South Africa’s chemical industry is of substantial economic significance to the country, contributing around 5% to GDP and approximately 22% of its manufacturing sales. The industry is the largest of its kind in Africa. It is highly complex and widely diversified, with end products often being composed of a number of chemicals which have been combined in some way to provide the required properties and characteristics. It can be divided into four broad categories:
- Base chemicals
- Intermediate chemicals
- Chemical end-products
- Speciality end-products
Base chemicals including the petrochemical building blocks, ethylene, propylene, butadiene, benzene, toluene, xylenes, and methanol, which are all important chemical building blocks sourced from the petrochemical industry. Inorganic chemicals such as ammonia, caustic soda, sulphuric acid, chlorine, sulphur, soda ash, bromine, fluorine and phosphorus, to name but a few, are also base chemicals.
Petrochemicals production in South Africa is largely centred around the Sasol ll and Sasol lll plants at Secunda and the Natref refinery at Sasolburg where Sasol generates various feedstocks and olefins which facilitate the downstream manufacture of polymers and other products. Using the Fischer Tropsch process, Sasol produces about two million tonnes per annum of a range of various olefins for the petrochemical industry. About 0.6 million tonnes of olefins are used by the chemical industry, and the remaining 1.4 million tonnes is used in fuels. A small proportion (about 25,000 tons) is recovered from crude oil refineries. When compared with international petrochemicals plants based on natural gas or ethane, the local synfuels plants tend to be less competitive and reinvestment in the synthetic coal- based technologies would currently be difficult to justify.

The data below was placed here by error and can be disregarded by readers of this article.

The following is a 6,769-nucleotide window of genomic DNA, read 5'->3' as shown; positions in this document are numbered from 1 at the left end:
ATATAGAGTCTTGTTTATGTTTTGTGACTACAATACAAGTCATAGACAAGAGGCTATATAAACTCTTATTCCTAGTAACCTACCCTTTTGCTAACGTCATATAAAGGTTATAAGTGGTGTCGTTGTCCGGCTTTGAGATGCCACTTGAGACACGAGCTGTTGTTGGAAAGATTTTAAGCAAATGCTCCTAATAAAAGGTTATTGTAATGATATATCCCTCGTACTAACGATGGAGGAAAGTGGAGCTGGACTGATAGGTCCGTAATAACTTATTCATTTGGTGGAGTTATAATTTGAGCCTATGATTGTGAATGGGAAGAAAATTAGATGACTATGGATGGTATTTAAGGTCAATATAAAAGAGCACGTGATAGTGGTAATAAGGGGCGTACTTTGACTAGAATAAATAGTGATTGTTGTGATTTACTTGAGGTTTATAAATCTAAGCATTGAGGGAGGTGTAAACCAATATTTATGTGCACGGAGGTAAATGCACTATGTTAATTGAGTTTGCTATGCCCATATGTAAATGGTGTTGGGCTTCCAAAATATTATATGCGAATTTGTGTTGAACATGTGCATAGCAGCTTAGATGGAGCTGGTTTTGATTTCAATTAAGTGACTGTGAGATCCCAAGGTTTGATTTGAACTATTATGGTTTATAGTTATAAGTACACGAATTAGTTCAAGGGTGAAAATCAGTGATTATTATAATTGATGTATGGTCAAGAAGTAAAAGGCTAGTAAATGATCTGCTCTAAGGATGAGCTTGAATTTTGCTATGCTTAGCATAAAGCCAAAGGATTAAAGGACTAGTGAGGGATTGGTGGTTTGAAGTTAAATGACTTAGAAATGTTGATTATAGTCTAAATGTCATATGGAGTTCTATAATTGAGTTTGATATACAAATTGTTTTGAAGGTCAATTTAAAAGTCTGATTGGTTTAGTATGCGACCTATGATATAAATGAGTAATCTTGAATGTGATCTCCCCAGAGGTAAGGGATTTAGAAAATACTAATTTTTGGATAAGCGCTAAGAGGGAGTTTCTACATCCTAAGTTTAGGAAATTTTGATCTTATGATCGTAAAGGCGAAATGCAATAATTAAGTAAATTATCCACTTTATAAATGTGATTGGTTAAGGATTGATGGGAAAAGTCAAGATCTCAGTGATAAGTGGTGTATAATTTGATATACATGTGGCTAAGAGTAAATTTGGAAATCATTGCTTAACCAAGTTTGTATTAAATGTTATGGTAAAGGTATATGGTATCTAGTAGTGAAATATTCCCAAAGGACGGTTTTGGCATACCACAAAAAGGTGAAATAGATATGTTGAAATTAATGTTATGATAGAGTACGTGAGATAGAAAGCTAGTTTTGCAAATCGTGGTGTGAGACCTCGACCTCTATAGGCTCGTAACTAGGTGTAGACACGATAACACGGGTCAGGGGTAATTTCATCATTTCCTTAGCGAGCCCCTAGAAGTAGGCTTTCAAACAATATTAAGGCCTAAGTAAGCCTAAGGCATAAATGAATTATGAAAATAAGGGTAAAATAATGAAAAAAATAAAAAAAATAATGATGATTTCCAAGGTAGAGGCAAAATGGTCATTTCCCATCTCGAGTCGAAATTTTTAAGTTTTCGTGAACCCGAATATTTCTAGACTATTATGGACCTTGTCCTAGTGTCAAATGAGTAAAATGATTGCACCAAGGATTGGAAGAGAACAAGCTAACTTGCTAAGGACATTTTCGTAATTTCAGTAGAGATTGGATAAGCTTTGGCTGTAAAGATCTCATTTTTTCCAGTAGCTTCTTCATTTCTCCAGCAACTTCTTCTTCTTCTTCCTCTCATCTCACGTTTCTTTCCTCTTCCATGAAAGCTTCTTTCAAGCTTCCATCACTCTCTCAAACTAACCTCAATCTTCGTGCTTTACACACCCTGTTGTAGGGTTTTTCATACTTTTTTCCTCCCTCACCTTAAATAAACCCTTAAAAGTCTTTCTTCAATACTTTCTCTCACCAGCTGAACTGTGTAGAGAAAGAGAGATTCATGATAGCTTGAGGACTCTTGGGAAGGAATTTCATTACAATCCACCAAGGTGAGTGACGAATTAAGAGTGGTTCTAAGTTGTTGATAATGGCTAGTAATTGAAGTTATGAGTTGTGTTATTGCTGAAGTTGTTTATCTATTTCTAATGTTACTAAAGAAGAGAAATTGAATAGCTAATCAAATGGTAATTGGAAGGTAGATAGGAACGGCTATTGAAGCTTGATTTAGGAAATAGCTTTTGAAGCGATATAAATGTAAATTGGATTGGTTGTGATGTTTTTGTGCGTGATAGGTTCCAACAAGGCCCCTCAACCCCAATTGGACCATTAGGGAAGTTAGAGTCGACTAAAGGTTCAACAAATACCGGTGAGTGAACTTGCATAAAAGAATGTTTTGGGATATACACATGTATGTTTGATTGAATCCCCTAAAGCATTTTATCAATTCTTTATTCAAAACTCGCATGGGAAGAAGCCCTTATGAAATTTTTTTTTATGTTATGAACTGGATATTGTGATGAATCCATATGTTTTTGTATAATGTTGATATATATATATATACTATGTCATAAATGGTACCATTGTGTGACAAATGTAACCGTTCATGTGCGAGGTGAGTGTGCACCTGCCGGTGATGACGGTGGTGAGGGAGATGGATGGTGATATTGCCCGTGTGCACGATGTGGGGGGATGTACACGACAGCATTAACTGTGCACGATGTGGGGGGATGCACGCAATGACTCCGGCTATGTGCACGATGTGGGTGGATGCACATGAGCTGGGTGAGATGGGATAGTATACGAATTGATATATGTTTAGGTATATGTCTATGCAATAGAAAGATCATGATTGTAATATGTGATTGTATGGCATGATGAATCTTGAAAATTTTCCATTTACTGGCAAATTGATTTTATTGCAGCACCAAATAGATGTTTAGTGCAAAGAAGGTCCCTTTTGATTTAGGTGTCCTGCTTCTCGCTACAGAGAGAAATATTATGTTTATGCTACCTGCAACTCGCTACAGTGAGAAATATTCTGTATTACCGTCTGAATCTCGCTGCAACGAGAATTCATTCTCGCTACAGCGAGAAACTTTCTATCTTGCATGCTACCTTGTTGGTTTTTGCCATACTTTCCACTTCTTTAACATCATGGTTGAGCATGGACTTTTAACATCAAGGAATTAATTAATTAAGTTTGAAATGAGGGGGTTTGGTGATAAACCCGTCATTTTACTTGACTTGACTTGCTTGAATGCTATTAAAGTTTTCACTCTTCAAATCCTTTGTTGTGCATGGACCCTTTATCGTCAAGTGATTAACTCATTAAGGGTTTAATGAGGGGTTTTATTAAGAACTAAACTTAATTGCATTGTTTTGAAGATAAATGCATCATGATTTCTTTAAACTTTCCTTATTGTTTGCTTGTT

Some benzene and other aromatics are produced by the Engen refinery in Durban. A modest amount of propylene is produced at the Sapref refinery in Durban where a splitter owned by Safripol in operation. The Mosref plant generates mixed alcohol and ketone streams which are currently exported. Phosphoric acid is sourced from phosphate rock mined at Phalaborwa by Foskor.
Intermediate chemicals is a term which can be used to describe a plethora of products such as ammonia, waxes, solvents, phenols, tars, plastics, and rubbers.
Chemical end-products includes processible plastics, paints, explosives, and fertilisers.
Speciality chemical end-products tend to be lower volume, higher added-value chemical products. Many pharmaceuticals, agro-chemicals, bio-chemicals, food-, fuel- and plastics – additives fall into this category.
The base, intermediate chemicals and, to a lesser extent, chemical end-products categories are dominated by Sasol Chemical Industries, AECI and Dow Sentrachem. These companies, their subsidiaries and their various joint venture partners enable them to have strong positions in the chemical industry. Polifin is a joint venture between AECI and Sasol, which manufactures PVC, polyethylene, polypropylene, chlorine, caustic soda, mining reagents and other inorganic chemicals. Other players which are active in these categories include Hoechst SA, Afrox, Bayer, Smithchem (Natal Cane By-products), Shell Chemicals, BASF, African Products, Engen Petroleum, Silicate & Chemical Industries ICI, Rohm and Haas and Omnia. Traders and agents are also active in this market.
There are a number of companies involved in local production or importation of speciality and performance chemicals. Included are Chemserve, Fine Chemicals Corp (S.A. Druggists), Noriscel, Henkel, Revertex, CH Chemicals and various companies in the Protea group including Chempro. There is an active trading sector comprising traders and agents who handle the importation and marketing of speciality and fine chemicals. Included are Saarchem, Protea, Crest Chemicals, Carst & Walker, Lewis & Everitt and T&C Chemicals.